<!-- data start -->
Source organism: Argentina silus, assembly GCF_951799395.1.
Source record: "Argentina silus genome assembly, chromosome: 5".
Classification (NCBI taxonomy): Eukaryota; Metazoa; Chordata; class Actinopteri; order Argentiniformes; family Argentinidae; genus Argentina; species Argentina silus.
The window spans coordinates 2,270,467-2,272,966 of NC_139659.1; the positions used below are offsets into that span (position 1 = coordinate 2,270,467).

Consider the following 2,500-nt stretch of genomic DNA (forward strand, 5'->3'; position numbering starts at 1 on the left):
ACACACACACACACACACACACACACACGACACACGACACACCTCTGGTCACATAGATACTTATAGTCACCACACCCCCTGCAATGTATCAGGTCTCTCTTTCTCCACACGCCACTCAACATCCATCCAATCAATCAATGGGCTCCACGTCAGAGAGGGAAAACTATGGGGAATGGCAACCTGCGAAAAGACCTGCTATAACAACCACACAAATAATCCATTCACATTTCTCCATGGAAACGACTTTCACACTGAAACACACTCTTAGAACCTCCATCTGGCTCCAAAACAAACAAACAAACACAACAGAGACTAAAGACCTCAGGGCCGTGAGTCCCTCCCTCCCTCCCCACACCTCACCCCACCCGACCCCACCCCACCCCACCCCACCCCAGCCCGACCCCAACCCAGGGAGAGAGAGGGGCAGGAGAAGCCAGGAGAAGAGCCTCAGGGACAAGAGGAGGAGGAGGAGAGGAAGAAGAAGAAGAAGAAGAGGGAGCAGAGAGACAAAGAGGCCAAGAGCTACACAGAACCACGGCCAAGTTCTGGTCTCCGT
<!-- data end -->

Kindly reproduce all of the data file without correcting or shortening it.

Source organism: Argentina silus, assembly GCF_951799395.1.
Source record: "Argentina silus genome assembly, chromosome: 5".
Classification (NCBI taxonomy): Eukaryota; Metazoa; Chordata; class Actinopteri; order Argentiniformes; family Argentinidae; genus Argentina; species Argentina silus.
The window spans coordinates 2,270,467-2,272,966 of NC_139659.1; the positions used below are offsets into that span (position 1 = coordinate 2,270,467).

Consider the following 2,500-nt stretch of genomic DNA (forward strand, 5'->3'; position numbering starts at 1 on the left):
ACACACACACACACACACACACACACACGACACACGACACACCTCTGGTCACATAGATACTTATAGTCACCACACCCCCTGCAATGTATCAGGTCTCTCTTTCTCCACACGCCACTCAACATCCATCCAATCAATCAATGGGCTCCACGTCAGAGAGGGAAAACTATGGGGAATGGCAACCTGCGAAAAGACCTGCTATAACAACCACACAAATAATCCATTCACATTTCTCCATGGAAACGACTTTCACACTGAAACACACTCTTAGAACCTCCATCTGGCTCCAAAACAAACAAACAAACACAACAGAGACTAAAGACCTCAGGGCCGTGAGTCCCTCCCTCCCTCCCCACACCTCACCCCACCCGACCCCACCCCACCCCACCCCACCCCAGCCCGACCCCAACCCAGGGAGAGAGAGGGGCAGGAGAAGCCAGGAGAAGAGCCTCAGGGACAAGAGGAGGAGGAGGAGAGGAAGAAGAAGAAGAAGAAGAGGGAGCAGAGAGACAAAGAGGCCAAGAGCTACACAGAACCACGGCCAAGTTCTGGTCTCCGT